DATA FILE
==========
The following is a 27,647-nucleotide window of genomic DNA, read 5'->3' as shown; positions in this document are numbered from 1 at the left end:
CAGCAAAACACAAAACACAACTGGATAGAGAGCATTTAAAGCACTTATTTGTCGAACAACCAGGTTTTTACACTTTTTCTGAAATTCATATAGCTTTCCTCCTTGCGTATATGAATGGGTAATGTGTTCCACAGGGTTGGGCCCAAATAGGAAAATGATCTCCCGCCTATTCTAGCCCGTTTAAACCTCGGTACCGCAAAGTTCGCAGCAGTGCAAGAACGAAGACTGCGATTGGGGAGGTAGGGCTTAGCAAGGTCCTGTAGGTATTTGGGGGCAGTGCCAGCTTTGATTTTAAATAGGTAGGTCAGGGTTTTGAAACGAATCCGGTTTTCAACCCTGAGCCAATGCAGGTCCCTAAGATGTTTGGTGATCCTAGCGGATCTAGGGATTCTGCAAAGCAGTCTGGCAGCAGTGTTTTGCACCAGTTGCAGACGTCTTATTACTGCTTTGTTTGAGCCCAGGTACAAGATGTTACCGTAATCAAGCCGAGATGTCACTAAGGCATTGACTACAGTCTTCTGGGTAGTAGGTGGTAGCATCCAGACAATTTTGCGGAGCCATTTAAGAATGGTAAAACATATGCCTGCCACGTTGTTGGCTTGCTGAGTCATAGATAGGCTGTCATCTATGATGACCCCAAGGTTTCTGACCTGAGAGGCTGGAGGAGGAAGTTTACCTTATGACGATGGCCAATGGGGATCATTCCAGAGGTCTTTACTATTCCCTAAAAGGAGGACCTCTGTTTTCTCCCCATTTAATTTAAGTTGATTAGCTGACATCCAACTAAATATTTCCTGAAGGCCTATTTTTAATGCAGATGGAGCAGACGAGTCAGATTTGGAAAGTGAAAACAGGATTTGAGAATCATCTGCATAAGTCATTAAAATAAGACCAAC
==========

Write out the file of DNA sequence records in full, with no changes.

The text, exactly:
The following is a 27,647-nucleotide window of genomic DNA, read 5'->3' as shown; positions in this document are numbered from 1 at the left end:
CAGCAAAACACAAAACACAACTGGATAGAGAGCATTTAAAGCACTTATTTGTCGAACAACCAGGTTTTTACACTTTTTCTGAAATTCATATAGCTTTCCTCCTTGCGTATATGAATGGGTAATGTGTTCCACAGGGTTGGGCCCAAATAGGAAAATGATCTCCCGCCTATTCTAGCCCGTTTAAACCTCGGTACCGCAAAGTTCGCAGCAGTGCAAGAACGAAGACTGCGATTGGGGAGGTAGGGCTTAGCAAGGTCCTGTAGGTATTTGGGGGCAGTGCCAGCTTTGATTTTAAATAGGTAGGTCAGGGTTTTGAAACGAATCCGGTTTTCAACCCTGAGCCAATGCAGGTCCCTAAGATGTTTGGTGATCCTAGCGGATCTAGGGATTCTGCAAAGCAGTCTGGCAGCAGTGTTTTGCACCAGTTGCAGACGTCTTATTACTGCTTTGTTTGAGCCCAGGTACAAGATGTTACCGTAATCAAGCCGAGATGTCACTAAGGCATTGACTACAGTCTTCTGGGTAGTAGGTGGTAGCATCCAGACAATTTTGCGGAGCCATTTAAGAATGGTAAAACATATGCCTGCCACGTTGTTGGCTTGCTGAGTCATAGATAGGCTGTCATCTATGATGACCCCAAGGTTTCTGACCTGAGAGGCTGGAGGAGGAAGTTTACCTTATGACGATGGCCAATGGGGATCATTCCAGAGGTCTTTACTATTCCCTAAAAGGAGGACCTCTGTTTTCTCCCCATTTAATTTAAGTTGATTAGCTGACATCCAACTAAATATTTCCTGAAGGCCTATTTTTAATGCAGATGGAGCAGACGAGTCAGATTTGGAAAGTGAAAACAGGATTTGAGAATCATCTGCATAAGTCATTAAAATAAGACCAAC